Unfortunately, many medicines for epilepsy can interact with common
prescription and over-the-counter medicines. Epilepsy drugs can prevent some
medicines from working normally, and other medicines can have the same effect
on epilepsy drugs. Either situation can be dangerous.
"There are just so many possible drug interactions with epilepsy
medications," says John M. Pellock, MD, spokesman for the American Epilepsy
Society and chairman of child neurology at Virginia Commonwealth University.
"You couldn't list them all." So the key is to talk openly with your
doctor about any possible risks in your case.
You could say that epilepsy doesn't discriminate. It strikes men and women at about the same rate. Men are slightly more likely to develop it than women. But that doesn't mean that it always affects men and women in the same way. Women definitely have special issues they need to understand and prepare for.
About one million women and girls are living with epilepsy and other seizure disorders today. If you're one of them, you know that there are things that men and boys with epilepsy don't have to...
Experts suggest the following for avoiding drug interactions with epilepsy
Be honest. Tell your doctor, dentist, and pharmacist about
all the medicines, supplements, vitamins, and herbs you use. Go into
appointments with a list so you don't forget anything.
Don't assume that "natural" means safe. Many
herbal medicines and supplements can interact with medicines for epilepsy.
"For instance, St. John's wort can interact with several anticonvulsant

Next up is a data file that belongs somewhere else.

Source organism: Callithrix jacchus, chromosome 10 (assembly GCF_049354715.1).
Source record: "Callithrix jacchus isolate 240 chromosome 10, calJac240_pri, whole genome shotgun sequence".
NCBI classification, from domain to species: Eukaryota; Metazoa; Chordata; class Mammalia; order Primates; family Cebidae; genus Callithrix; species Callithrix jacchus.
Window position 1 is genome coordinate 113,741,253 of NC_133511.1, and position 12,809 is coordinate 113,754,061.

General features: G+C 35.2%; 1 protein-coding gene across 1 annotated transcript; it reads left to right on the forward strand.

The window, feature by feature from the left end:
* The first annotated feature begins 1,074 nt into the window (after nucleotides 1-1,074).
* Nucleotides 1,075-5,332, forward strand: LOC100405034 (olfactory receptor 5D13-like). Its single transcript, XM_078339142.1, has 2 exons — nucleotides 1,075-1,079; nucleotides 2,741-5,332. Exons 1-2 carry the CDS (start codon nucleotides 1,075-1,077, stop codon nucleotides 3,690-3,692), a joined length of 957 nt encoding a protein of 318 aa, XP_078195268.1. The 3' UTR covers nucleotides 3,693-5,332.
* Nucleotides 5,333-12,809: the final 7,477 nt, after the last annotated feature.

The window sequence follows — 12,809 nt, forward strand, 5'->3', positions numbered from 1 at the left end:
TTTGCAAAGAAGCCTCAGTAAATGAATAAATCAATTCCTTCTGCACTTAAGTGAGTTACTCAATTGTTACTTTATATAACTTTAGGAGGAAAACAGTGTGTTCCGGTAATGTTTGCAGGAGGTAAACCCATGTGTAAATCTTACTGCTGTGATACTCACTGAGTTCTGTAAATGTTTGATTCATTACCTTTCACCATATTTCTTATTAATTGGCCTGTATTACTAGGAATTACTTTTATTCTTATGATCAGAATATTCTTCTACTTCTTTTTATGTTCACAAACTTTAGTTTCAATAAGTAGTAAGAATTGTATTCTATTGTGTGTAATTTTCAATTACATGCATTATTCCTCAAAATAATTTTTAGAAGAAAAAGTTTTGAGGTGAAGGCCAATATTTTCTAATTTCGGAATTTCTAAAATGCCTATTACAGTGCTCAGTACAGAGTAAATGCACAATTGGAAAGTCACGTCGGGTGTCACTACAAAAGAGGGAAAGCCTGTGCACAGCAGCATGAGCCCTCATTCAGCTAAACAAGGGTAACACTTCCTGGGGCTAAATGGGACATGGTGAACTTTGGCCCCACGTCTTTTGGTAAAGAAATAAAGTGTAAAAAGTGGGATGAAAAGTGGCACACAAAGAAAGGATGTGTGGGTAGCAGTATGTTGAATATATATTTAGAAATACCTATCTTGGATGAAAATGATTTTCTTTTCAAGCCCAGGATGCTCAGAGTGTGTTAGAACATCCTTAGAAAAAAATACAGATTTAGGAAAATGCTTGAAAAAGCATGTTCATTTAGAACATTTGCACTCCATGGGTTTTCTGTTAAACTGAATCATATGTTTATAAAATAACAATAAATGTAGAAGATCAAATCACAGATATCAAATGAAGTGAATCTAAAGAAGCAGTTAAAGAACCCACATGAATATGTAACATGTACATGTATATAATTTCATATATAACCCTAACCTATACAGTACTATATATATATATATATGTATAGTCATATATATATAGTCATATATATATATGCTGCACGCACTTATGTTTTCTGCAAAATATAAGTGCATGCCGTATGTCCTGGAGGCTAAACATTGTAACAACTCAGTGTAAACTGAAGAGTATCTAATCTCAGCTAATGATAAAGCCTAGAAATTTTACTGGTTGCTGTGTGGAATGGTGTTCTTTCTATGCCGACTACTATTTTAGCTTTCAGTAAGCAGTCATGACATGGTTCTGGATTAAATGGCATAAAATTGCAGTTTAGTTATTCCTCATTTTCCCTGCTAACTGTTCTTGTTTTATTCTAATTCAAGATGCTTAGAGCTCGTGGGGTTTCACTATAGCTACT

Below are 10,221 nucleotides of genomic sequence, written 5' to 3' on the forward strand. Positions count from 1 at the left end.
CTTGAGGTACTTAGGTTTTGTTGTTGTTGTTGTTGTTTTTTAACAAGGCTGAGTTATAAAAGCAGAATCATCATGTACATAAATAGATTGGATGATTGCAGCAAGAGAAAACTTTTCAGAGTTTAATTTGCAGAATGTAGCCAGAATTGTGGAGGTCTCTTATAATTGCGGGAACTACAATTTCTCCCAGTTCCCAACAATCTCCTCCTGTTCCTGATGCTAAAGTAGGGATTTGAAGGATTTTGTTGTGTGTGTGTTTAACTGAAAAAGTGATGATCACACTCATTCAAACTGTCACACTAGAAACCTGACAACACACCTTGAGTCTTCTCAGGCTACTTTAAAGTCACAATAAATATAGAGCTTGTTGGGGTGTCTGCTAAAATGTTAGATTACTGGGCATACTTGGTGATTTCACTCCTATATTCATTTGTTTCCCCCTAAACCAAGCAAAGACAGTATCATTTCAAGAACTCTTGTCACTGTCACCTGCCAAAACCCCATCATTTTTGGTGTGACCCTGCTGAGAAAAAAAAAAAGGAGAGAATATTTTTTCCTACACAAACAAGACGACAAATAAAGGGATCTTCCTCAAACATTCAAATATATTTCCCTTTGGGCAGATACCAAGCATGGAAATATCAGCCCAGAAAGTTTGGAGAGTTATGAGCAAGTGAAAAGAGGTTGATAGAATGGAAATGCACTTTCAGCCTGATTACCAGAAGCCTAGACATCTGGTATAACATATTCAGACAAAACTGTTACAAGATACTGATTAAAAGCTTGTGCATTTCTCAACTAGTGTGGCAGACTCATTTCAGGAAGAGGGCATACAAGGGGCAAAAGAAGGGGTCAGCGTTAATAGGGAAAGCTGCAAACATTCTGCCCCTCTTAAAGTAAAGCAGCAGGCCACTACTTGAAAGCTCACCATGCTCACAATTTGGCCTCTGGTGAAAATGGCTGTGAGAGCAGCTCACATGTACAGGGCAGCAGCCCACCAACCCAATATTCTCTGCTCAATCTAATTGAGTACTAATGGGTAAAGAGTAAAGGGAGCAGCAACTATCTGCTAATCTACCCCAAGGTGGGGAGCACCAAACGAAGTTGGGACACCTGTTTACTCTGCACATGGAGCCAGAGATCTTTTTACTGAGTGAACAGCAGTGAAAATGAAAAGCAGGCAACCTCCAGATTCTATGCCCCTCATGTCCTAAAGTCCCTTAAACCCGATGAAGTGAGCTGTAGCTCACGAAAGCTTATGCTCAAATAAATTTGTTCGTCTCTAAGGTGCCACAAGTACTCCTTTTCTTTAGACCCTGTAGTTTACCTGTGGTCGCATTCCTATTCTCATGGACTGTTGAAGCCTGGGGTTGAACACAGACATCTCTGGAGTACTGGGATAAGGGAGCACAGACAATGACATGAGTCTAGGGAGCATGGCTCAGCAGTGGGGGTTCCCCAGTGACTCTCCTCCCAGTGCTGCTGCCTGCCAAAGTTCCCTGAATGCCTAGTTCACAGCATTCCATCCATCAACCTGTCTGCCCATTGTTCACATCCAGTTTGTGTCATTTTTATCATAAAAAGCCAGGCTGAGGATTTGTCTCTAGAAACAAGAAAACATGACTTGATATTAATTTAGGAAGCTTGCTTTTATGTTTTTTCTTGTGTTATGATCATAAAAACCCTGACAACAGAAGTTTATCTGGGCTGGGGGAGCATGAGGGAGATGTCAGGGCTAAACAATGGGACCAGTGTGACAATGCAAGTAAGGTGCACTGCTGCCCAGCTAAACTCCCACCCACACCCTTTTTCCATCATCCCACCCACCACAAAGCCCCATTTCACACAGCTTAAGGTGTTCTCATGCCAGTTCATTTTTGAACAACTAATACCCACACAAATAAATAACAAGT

medicines," says Pellock.
Be careful with birth control pills. Some medicines for
seizures can prevent birth control pills from working. Epilepsy drugs known to
have this effect include Carbatrol, Dilantin, phenobarbital, Mysoline,
Trileptal, and Topamax.
Take special precautions if you're older. Older people are
not only more likely to have epilepsy than other adults, but they're also more
likely to be on long-term medication for other conditions like high blood
pressure, diabetes, or heart problems. That increases your risk of
Watch your diet. Oddly enough, some foods -- like
grapefruit -- can interact with epilepsy medicines. Ask your doctor for a list
of any foods you should avoid.
More generally, you should not make radical changes to your eating habits.
"Some of these popular diets can cause havoc in people with epilepsy,"
says Pellock. "That's not just from the weight loss, but from the extreme
diet changes they make to achieve it."
Keep your doctor up to date. If you need to start taking
medicines for another condition -- or have to change any of your doses -- talk
to your doctor before you start.
SOURCES: Gregory L. Barkley, MD, chairman, Epilepsy
Foundation's Professional Advisory Board; Henry Ford Hospital, Detroit. Orrin
Devinsky, MD, director, New York University Epilepsy Center, professor of
neurology, NYU School of Medicine. John M. Pellock, MD, spokesman, American
Epilepsy Society; chairman of child neurology, Virginia Commonwealth
University. French, J.A. Neurology, April 2004; vol. 62: pp 1252-1260.
French, J.A. Neurology, April 2004; vol 62: pp 1261-1273. Wheless,
J.W. ACP Medicine, Chapter XII: Neurology, Epilepsy, 2003.
The Epilepsy Foundation. Epilepsy.com. The National Institute of Neurological